There’s been a lot of buzz about peptides and what they can do for your skin, muscles, and maybe even your weight. But what are they, and do they live up to the hype?
Peptides are fragments of proteins that contain amino acids, the building blocks of all life. Your body makes peptides naturally, but you can also buy lab-made ones in supplements. When applied topically, they can penetrate the skin, where they can perform a variety of tasks. They can firm and tighten the skin, smooth out rough patches, minimize the appearance of pores, brighten up dull skin, reduce fine lines and wrinkles, and even boost collagen production. Some can also be antimicrobial and promote healing.
They can also be ingested to boost muscle strength and tissue repair. Some research suggests that they may help fight obesity, as well as improve nutrient absorption and even lower blood pressure.
Because they are so small, peptides can enter your cells more easily than larger molecules, such as proteins or vitamins. This means they can target specific biological processes more effectively than drugs that work on a larger scale, and are potentially safer. And because they are eventually broken down to amino acids, peptides have less side effects than protein-based drugs.
For example, the antibiotic vancomycin is a peptide with sugar molecules attached, and it can target bacteria without harming mammalian cells. Scientists are working to make it a more potent and selective peptide, which might be able to attack Gram negative bacteria (which are generally harder to kill). Another example is oxytocin, the peptide hormone produced by the pituitary gland that causes the uterus to contract during childbirth. It’s also known as the “cuddle hormone” or “love hormone,” and it’s thought to play a role in social bonding and trust.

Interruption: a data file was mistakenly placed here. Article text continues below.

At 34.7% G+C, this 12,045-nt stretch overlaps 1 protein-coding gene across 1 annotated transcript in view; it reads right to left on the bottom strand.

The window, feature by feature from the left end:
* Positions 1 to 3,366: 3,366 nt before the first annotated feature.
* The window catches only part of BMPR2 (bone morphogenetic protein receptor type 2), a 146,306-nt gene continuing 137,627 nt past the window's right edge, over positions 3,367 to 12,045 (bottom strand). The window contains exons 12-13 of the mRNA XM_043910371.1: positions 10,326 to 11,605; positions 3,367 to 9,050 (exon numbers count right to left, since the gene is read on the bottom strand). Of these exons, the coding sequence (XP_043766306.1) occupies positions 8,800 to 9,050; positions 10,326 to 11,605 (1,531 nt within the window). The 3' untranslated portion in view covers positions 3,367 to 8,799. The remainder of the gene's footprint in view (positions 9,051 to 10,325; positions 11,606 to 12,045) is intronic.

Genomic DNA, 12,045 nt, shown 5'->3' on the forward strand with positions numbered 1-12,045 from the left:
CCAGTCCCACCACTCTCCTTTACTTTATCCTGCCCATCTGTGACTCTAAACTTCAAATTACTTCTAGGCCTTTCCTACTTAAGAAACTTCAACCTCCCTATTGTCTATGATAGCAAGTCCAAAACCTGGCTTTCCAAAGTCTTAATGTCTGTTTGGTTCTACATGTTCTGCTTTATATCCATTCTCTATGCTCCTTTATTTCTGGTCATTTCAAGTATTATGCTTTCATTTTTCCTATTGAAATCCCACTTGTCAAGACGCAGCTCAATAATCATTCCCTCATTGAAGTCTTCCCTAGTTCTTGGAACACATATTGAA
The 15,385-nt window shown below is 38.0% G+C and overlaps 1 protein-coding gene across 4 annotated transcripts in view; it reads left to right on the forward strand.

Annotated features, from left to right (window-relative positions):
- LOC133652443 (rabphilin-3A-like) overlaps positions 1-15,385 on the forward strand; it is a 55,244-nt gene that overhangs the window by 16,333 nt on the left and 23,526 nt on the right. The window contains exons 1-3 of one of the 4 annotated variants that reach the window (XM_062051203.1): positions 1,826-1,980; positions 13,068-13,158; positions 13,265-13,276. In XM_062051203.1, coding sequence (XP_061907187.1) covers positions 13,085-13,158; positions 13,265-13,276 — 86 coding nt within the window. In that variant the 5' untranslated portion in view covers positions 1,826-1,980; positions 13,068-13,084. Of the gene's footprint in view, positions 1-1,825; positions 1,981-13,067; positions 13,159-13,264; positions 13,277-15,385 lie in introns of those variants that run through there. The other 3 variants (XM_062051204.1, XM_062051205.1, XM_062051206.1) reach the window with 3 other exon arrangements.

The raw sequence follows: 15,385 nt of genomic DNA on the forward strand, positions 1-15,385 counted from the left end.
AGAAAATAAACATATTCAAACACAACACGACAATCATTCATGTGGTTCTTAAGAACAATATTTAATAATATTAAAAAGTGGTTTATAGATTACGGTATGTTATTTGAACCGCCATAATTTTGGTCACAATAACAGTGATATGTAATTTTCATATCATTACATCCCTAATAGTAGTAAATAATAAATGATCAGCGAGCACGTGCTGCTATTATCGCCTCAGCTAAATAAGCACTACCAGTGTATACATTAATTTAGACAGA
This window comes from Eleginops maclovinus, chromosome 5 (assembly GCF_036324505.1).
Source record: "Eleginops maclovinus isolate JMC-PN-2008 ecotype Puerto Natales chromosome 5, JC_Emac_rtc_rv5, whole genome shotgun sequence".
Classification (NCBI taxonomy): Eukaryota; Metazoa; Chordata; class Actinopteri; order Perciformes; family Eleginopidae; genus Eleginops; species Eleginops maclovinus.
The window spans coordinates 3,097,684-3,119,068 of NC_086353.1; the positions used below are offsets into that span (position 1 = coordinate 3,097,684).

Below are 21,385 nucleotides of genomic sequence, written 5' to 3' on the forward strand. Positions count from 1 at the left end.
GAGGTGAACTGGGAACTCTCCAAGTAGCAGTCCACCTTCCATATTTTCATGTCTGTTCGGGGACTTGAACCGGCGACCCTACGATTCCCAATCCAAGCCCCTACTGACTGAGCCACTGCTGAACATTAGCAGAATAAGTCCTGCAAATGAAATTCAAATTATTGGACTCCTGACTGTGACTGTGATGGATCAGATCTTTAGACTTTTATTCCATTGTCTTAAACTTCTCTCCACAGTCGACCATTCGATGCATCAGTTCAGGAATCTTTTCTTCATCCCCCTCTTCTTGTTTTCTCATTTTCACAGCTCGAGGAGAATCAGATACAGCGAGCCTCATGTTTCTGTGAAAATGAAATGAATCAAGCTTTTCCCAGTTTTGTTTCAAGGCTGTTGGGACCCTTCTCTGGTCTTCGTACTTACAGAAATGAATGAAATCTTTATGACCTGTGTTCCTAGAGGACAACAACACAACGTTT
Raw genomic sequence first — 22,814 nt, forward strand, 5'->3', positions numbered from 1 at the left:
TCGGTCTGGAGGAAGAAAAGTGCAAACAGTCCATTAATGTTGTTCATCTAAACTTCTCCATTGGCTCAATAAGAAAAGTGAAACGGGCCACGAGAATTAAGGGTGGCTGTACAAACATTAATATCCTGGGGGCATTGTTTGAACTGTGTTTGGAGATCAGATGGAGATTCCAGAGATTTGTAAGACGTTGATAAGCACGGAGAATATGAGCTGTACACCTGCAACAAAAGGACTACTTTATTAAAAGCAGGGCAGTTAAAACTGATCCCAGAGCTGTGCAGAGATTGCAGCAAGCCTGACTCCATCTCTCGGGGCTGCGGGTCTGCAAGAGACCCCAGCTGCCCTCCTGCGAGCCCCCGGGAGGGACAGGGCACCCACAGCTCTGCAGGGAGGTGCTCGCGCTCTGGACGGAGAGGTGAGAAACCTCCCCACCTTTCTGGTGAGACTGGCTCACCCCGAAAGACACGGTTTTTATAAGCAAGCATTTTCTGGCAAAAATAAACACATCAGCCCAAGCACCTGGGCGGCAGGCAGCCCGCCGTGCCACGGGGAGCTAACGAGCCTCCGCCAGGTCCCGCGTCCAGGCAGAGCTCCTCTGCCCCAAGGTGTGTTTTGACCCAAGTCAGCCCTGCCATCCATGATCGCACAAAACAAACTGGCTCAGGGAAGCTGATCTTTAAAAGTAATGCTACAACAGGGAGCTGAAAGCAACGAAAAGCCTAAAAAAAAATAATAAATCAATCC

Among the many other potential uses of peptides are enhancing the effectiveness of existing medicines and creating new ones. One project is to use cyclic lipopeptides, which combine the peptide core with fatty acids or lipids, to develop new antibiotics that more selectively target bacterial cells. Another is to create a peptide version of the corticosteroid methylprednisolone, which is widely used to treat inflammation and autoimmune disorders.
Before using any peptide products, talk to your doctor or healthcare professional. They’ll be able to assess your health history and current medications, and determine if peptides are right for you. They’ll also be able to recommend a safe dosage. And if you’re using a topical peptide, choose a product that allows it to remain in contact with the skin for prolonged periods of time, such as a serum or lotion. A cleanser would be too quickly rinsed off, so it wouldn’t have as much effect.